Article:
el zoom de un ImageView hunde mi imagen bajo mi fragment(android)

hola estoy programando en android estudio y en mi vista tengo un fragment donde activo la cámara y sobre este cargo una imagen(algo así como los filtros que usa la cámara de instagram). lo que pasa es que cuando manipulo el imageview para hacer zoom el imageview se esconde bajo el fragmente. trate de usar elevation para darle altura pero no sirve.

mi activity esta así

   <RelativeLayout             xmlns:android="http://schemas.android.com/apk/res/android"               xmlns:tools="http://schemas.android.com/tools"     android:layout_width="match_parent"     android:layout_height="match_parent"     tools:context=".PruebateloActivity">     <LinearLayout         android:layout_width="match_parent"         android:layout_height="match_parent">         <FrameLayout             android:id="@+id/fragmentpruebatelo"             android:layout_width="match_parent"             android:layout_height="match_parent"             android:layout_below="@id/fullscreen_content"             android:fitsSystemWindows="true">         </FrameLayout>     </LinearLayout>     <RelativeLayout         android:layout_width="match_parent"         android:elevation="100dp"         android:layout_height="match_parent">         <ImageView             android:id="@+id/fullscreen_content"             android:layout_width="match_parent"             android:layout_centerVertical="true"             android:elevation="100dp"             android:layout_centerInParent="true"             android:layout_height="match_parent"             android:gravity="center"             />     </RelativeLayout> </RelativeLayout>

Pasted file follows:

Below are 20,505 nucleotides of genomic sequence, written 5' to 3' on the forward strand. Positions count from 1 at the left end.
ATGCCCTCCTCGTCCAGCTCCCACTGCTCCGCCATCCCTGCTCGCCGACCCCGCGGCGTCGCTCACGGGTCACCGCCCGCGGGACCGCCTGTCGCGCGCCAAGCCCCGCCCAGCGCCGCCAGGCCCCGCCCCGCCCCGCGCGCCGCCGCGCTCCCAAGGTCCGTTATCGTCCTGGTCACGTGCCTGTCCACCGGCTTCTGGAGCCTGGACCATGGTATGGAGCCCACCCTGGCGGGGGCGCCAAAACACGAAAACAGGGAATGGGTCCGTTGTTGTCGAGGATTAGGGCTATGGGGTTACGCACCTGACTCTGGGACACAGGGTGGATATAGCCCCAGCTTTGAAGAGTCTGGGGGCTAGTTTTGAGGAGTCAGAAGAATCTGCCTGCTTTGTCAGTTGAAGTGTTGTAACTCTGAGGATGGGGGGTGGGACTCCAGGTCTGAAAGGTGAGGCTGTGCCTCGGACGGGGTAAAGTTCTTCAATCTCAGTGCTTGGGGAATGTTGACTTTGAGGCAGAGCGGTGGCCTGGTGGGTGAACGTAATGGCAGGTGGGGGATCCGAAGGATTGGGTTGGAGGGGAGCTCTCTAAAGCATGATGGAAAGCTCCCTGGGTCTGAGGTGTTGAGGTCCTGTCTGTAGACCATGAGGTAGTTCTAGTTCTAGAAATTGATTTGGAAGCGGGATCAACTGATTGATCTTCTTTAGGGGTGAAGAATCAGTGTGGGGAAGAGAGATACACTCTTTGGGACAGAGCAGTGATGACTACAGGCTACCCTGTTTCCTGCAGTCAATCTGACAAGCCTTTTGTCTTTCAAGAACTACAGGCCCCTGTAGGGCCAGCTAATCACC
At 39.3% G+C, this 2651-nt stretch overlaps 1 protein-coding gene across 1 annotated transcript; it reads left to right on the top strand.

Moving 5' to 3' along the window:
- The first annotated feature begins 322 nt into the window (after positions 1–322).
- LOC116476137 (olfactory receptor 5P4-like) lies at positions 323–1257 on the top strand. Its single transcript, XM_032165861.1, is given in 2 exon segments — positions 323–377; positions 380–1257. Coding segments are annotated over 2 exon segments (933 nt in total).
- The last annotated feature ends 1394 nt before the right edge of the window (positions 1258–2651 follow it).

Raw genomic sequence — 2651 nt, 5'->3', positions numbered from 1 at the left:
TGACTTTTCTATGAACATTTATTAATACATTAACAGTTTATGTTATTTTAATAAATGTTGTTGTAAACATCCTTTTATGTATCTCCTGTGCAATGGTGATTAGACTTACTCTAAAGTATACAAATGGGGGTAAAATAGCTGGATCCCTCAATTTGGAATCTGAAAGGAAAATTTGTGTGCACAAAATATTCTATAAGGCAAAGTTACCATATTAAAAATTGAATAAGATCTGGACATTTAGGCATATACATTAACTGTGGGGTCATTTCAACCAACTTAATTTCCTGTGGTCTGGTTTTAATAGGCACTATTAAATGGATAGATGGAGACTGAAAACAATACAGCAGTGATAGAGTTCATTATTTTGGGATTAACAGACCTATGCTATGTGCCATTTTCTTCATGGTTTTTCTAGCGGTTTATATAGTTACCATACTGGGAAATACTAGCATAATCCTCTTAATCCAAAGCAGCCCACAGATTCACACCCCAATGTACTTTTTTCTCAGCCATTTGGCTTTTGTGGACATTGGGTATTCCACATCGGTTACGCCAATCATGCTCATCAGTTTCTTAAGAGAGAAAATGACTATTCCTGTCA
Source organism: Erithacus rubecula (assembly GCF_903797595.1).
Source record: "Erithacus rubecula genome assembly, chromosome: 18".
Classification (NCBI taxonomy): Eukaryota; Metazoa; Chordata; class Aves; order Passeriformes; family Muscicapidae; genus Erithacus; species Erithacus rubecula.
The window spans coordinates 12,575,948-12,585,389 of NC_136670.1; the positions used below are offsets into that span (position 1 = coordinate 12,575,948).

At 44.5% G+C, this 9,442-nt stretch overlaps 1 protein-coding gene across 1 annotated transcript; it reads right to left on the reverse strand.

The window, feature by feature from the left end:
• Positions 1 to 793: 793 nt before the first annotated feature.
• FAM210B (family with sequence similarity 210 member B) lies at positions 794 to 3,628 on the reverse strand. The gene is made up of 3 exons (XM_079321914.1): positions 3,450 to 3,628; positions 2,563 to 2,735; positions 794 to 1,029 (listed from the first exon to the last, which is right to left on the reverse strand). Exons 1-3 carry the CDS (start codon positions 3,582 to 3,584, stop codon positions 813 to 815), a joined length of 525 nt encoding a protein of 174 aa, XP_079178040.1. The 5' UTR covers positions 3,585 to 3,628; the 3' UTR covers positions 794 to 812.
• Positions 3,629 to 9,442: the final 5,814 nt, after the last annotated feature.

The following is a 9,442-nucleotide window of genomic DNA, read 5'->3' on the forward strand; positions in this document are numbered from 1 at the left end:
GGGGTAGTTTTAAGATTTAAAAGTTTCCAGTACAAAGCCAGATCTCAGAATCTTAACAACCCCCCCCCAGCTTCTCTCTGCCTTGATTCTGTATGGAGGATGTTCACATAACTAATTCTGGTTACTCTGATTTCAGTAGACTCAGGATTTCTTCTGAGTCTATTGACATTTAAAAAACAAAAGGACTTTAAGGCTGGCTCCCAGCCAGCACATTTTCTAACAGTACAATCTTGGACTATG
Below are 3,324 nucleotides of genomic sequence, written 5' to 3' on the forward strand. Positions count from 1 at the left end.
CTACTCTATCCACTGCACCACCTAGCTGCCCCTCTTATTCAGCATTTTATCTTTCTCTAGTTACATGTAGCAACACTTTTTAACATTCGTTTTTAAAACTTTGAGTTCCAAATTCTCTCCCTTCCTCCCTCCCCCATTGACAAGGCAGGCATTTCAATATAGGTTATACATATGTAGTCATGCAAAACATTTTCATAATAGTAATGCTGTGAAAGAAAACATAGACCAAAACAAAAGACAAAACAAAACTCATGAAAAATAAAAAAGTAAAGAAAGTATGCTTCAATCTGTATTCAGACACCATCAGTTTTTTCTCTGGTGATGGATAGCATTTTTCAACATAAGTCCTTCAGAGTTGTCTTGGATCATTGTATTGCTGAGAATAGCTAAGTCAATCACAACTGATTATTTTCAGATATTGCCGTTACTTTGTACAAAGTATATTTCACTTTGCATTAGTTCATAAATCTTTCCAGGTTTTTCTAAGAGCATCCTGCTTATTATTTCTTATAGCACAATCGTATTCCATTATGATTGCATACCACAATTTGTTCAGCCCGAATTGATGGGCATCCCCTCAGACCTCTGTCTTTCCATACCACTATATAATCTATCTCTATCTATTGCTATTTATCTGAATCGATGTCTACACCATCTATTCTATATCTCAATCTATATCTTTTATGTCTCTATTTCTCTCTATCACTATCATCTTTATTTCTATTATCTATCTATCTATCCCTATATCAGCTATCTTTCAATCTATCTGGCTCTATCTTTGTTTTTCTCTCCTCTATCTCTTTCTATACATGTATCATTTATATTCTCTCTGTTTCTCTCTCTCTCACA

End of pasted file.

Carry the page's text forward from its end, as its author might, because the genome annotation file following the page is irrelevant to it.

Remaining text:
Why is pan (and zoom) not working on my Chart.js graph?

I’m making a linear graph and the pan and zoom functionality are not working. I’m using:

"chart.js": "Chart-js#v2.5.0", "chartjs-plugin-zoom": "Chart.Zoom.js#v0.7.0", "hammerjs": "v2.0.8" 

and added them in this orden in the html:

<script src="~/lib/hammerjs/hammer.min.js"></script> <script src="~/lib/chart.js/dist/Chart.min.js"></script> <script src="~/lib/chartjs-plugin-zoom/dist/chartjs-plugin-zoom.min.js"></script>